(WBNG Binghamton) New York Governor Andrew M. Cuomo on Tuesday announced that more than 6,700 wage theft cases were resolved in New York in 2013, more than in any other year.
According to a news release from Cuomo's office:
This resulted in the disbursement of nearly $23 million to more than 12,700 workers who were not paid their proper minimum wage, overtime pay or fringe benefits. This represents an increase of more than 12 percent in the number of closed wage theft cases compared to 2012.
“My administration has made it a priority to ensure workers in New York receive the compensation they deserve from their employers,” Governor Cuomo said. “When employers don’t pay proper wages and benefits under the law, not only is it illegal, but it is also unfair to the majority of other businesses in New York that do follow the rules. These figures from last year show that the State will not tolerate the abuse of workers and we will continue to actively defend their rights. I urge any worker who needs our help with labor issues to contact the Department of Labor immediately.”
The New York State Department of Labor (DOL), which has one of the largest labor standards enforcement staffs in the nation, continues to recover millions of dollars in stolen wages each year for workers through consistent and active enforcement.
“This is about much more than just numbers. This is about men and women who worked hard and were not paid their proper wages,” said DOL Commissioner Peter M. Rivera. “I urge any worker who believes he or she is being cheated out of money to contact the Department of Labor so we can investigate.”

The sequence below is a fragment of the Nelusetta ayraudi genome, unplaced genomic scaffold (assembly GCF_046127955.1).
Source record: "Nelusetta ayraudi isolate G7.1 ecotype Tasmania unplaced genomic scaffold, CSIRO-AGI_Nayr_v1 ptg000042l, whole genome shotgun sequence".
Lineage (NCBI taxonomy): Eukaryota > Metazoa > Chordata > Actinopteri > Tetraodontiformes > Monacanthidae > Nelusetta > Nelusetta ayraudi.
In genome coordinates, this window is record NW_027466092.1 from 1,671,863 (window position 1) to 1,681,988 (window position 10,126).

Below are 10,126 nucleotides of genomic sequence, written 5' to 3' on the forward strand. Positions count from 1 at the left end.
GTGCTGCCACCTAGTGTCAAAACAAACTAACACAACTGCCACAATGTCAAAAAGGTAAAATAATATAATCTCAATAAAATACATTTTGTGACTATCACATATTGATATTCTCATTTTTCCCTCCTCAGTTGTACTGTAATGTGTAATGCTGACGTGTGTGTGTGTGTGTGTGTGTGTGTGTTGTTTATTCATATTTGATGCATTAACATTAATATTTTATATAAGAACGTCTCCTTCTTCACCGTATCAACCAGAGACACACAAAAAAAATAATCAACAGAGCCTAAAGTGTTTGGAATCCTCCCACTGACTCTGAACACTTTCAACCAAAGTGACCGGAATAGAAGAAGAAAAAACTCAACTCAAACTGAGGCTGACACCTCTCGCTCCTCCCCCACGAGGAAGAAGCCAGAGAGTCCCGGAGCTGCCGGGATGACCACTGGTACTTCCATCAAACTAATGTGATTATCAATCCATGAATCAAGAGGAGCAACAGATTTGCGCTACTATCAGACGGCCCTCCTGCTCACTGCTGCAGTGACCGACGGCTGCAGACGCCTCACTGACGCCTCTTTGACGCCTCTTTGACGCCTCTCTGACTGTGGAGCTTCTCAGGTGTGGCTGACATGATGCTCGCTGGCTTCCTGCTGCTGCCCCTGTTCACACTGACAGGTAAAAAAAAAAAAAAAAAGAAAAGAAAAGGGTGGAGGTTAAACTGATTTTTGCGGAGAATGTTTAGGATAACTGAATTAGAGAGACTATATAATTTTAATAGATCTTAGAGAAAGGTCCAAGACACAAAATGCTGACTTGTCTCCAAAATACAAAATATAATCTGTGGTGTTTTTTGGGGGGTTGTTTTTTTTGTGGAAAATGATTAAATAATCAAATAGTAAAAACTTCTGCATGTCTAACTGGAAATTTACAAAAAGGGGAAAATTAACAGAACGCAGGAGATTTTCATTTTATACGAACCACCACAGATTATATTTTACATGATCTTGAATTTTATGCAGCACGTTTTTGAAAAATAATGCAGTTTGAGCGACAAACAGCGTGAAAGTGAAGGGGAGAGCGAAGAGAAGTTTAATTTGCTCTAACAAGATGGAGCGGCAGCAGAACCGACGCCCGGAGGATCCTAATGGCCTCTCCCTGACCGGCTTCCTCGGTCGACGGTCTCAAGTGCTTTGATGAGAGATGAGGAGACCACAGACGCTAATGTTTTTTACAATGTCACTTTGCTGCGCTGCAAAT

In 2013, 6,533 new cases were opened and a total of 6,794 cases were closed. That is an increase of 36% in the number of cases brought to completion and closed as compared to 2012. 2013 also marks the first year in recent memory that more cases were closed than were opened, which is a direct result of changes to DOL’s investigative procedures.
Prior to 2013, DOL’s labor standards policy for investigations was to look back six years, which delayed many cases by forcing investigators to conduct lengthy searches for documents that no longer existed and interview individuals who did not remember that far back.
In 2013, the agency updated the look-back period to three years for most cases, which is still broader than both the federal government’s standard (two years) and the standard in most other states (one or two years). Updating this policy has ensured that the state can return money owed to workers more expeditiously. Since then, DOL has aggressively addressed its caseload and has resolved nearly all cases opened before 2011, thereby ensuring that workers will receive owed wages and receive those wages quickly.
In addition to this policy change, the investigative process is now being handled more efficiently. By the end of fiscal year 2014, DOL is aiming to have the average investigation completed in less than six months. In the first six months after the new policy change, the number of cases closed within six months has increased 54 percent.